Photographing people and their dogs.  

This August has been one of those months that most people I talk to are looking forward ending. This quote from “The Secret Life of Bees” by Sue Monk Kidd, easily sums up my feelings, “The month of August had turned into a griddle where the days just lay there and sizzled.”  The dry lifeless heat and the all-consuming smoke from all the wildfires here in British Columbia have left me with little interest in wandering outside with my camera. That said I hope I won’t be to boorish by again returning to my mid July’s trip to Washington with it’s cool mornings and gosh, (no smoke) fresh morning air.

Dogs have become, actually I think they always have been, part of the family. And on my trip to the city of Anacortes there were dogs everywhere.

There were there dogs taking their owners on stop and go walks along the streets and alleys, There were dogs patiently waiting outside of grocery stores, restaurants, bars and shops along the main street, there were dogs lounging in the shade after a strenuous day of helping their people look for treasures at the giant flee market, and when I got up to leave for home in the morning I saw dogs excitedly stepping out of their motel lodgings and wait anxiously for vehicles to be packed.

Photographing dogs is always fun. Well, that’s my opinion.

Walk up to some stranger and ask if you can photograph them and all to often they will either say no or silently and quickly turn and walk away. But ask that same person if you can photograph their dog and you’ll usually be met with a smile and “sure”. People are proud of their dogs.

The accomplished street photographer and blogger, Han Dekker always includes at least one photo he calls “street dogs” in his posts each week. And it’s his photos that got me thinking I should spend some time photographing people with their dogs as I walked the streets of that small coastal town.

I like dogs, so photographing them and complementing them and their owners is always a pleasure. I did do street candids of some people and their dogs. However, mostly I would walk up and say, “I gotta take a picture of you and your dog.”

One will find lots of artistic dog photographers on social media. I would call some of them portraitists when I look at their creative depth of field and soft focused images. Others are more candid with their distant captures, and some are surely making social statements. However, my approach is as always, to just have fun as I move from subject to subject.

 

 

 

 

Variety makes photography interesting.               

 

Washington Park’s Leaning Tree

Tesoro

NIght refinery

Pacific Madrone tree

Cormorants and a seagull

 

Deception Pass kayaks

Dave and Cynthia at sunset

 

I have never been one of those photographers that proudly declares myself limited to one kind of subject. My visual interests depend a lot on what is happening when I have a camera in my hand, and when on vacation I never restrict myself to one subject. My past two articles were about my photographic experiences on a three-day weekend in Anacortes Washington with my friends Dave and Cynthia Monsees.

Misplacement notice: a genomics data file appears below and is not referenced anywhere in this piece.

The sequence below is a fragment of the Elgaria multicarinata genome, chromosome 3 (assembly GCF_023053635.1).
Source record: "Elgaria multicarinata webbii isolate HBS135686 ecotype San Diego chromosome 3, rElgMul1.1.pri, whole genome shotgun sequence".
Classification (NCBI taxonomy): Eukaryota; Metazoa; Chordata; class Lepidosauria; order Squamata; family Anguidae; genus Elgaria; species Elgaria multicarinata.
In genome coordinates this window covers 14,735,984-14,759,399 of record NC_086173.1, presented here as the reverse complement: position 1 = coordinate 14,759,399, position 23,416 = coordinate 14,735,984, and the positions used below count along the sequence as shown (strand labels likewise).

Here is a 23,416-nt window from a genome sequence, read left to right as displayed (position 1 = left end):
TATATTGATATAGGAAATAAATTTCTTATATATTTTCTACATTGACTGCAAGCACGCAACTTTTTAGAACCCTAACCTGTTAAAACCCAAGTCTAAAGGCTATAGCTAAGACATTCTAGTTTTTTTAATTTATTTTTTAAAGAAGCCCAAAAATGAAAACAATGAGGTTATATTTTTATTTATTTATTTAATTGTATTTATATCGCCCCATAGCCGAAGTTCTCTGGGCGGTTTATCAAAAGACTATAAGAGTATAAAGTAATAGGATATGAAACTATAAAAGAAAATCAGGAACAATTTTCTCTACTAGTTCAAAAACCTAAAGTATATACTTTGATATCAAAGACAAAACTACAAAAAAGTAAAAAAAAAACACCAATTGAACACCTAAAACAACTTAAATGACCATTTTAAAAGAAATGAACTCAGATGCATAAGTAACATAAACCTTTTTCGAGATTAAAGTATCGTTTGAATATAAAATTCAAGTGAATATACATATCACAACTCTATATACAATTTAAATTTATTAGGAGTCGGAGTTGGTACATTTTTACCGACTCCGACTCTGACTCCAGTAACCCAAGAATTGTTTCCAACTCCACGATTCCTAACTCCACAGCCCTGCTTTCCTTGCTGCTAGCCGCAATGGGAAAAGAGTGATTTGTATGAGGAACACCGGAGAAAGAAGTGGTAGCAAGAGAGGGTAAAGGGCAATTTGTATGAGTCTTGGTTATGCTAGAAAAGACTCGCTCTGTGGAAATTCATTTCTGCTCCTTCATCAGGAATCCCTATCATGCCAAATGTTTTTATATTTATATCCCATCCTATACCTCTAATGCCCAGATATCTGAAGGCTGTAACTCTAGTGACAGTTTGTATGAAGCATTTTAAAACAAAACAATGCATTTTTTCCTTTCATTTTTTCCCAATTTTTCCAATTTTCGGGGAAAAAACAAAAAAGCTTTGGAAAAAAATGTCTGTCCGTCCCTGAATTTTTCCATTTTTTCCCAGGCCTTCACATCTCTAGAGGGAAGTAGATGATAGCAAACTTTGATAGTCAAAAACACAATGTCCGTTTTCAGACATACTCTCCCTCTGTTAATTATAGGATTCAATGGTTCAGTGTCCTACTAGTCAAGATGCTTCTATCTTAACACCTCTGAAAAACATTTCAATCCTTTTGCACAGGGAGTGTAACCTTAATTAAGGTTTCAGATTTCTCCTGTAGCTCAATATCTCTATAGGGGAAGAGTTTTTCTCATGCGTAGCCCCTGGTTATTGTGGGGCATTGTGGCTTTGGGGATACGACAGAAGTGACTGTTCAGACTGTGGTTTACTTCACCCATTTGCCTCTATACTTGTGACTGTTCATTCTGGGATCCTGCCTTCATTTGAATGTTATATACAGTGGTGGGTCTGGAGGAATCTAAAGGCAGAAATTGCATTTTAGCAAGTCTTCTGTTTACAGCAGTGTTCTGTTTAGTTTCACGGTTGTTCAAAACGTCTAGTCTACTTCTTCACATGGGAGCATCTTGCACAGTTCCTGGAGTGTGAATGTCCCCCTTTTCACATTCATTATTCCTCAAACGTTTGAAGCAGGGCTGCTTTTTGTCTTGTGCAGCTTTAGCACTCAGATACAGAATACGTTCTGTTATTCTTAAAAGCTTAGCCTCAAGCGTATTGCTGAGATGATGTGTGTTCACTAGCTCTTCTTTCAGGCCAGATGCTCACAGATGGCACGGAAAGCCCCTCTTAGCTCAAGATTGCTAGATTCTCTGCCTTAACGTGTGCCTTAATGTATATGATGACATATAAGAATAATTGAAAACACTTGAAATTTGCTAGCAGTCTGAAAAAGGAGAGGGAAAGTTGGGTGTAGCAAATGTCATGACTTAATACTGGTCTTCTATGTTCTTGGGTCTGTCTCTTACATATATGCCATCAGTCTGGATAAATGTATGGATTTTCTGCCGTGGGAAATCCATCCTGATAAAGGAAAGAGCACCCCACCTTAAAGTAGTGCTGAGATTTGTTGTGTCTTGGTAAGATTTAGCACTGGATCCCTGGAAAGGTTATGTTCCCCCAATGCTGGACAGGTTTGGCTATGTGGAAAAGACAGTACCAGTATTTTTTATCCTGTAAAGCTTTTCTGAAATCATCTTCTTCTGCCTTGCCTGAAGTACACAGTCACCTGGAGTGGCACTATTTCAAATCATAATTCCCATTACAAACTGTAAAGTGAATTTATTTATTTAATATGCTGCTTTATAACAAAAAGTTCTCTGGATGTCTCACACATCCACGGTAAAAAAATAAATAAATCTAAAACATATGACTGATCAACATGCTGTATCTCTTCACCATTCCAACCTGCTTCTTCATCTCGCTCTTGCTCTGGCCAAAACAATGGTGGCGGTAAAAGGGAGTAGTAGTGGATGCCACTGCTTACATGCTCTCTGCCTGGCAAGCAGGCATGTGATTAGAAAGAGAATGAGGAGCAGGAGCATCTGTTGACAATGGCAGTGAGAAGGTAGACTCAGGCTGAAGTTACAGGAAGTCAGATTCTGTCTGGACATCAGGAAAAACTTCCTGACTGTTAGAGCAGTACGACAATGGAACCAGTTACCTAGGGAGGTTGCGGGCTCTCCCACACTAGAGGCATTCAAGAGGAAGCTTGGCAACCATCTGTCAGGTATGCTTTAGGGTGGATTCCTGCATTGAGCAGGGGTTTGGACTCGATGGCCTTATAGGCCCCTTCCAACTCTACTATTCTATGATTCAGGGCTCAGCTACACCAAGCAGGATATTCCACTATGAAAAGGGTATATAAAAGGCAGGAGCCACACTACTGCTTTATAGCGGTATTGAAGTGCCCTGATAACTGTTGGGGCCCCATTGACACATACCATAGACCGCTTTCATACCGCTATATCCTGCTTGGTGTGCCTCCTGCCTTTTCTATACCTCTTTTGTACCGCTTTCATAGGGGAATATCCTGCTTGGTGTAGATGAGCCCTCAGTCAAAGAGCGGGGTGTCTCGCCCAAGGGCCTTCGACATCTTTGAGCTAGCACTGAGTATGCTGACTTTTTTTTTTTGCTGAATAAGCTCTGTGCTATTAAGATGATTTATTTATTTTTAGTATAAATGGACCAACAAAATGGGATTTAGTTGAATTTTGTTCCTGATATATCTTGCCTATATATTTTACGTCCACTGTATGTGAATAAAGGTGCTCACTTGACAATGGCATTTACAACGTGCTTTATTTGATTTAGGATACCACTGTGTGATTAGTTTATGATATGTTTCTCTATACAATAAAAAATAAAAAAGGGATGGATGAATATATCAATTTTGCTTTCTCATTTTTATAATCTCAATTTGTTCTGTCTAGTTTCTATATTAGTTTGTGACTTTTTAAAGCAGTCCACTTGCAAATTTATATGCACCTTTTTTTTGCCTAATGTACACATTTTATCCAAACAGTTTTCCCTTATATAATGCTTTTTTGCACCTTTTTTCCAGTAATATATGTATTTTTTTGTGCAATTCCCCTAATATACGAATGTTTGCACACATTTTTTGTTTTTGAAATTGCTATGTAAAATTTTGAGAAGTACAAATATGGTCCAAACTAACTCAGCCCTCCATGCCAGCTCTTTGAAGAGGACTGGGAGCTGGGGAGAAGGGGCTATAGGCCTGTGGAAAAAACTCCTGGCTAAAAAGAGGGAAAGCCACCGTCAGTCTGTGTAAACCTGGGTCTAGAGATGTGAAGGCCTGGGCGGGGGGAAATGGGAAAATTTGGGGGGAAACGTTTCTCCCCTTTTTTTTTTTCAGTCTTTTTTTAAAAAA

If I didn’t have a camera my goal would simply have been to attend the annual Shipwreck Festival, but I do have a camera and photography is always a major part of any vacation for me. When I plan my getaways I look for a variety in the subjects I will photograph. This trip was easy, I began by photographing the festival committee volunteers the first afternoon, then spent most of the second day photographing the festival, and on the third day we photographed the scenic coast from dawn to dusk.

The Rotary volunteers were waiting to meet me and were all looking forward to being photographed. The Festival photography was, well it was a street festival filled with excellent subjects. And finally, photographing a coastal landscape is pretty easy when one is on an island.

I am not sure if Dave and Cynthia were aware that I’d be constantly dragging them from location to location for three days, but there were so many places that after my three years away that I wanted to return to, and I was determined they should see and photograph as much of Washington state’s Fidalgo island as possible.

Someone, a long time ago said, “variety is the spice of life”. I have always liked that old saying that reminds me to try different things, and change my approach, especially in photography. Varity when it came to the subjects I photograph has kept my life with a camera interesting.

My dictionary defines Perspective as; outlook, point of view, attitude, frame of mind and reference, approach and interpretation. Unlike many other creative mediums photography not only allows, but encourages one to change their perspective and interpretation of reality. That change might be as simple as removing the 28mm lens and replacing it with a 105mm. (or changing the focal length on that zoom lens from 28mm to 105mm)

Anyone watching the three of us standing on a rocky beach as we waited for the right light to photograph the famous Washington park leaning tree might notice that although we were all photographing the same subject, our approach, perspective and interpretation was very different. Not only where our tripods were positioned, but also with our selection of lenses. And adding the word “variety” that evening, well that’s easy, as soon as the tide came in and it got too dark for the tree, we drove to the other side of town to photograph Tesoro Refinery’s bright lights shimmering on the dark ocean waters across the bay.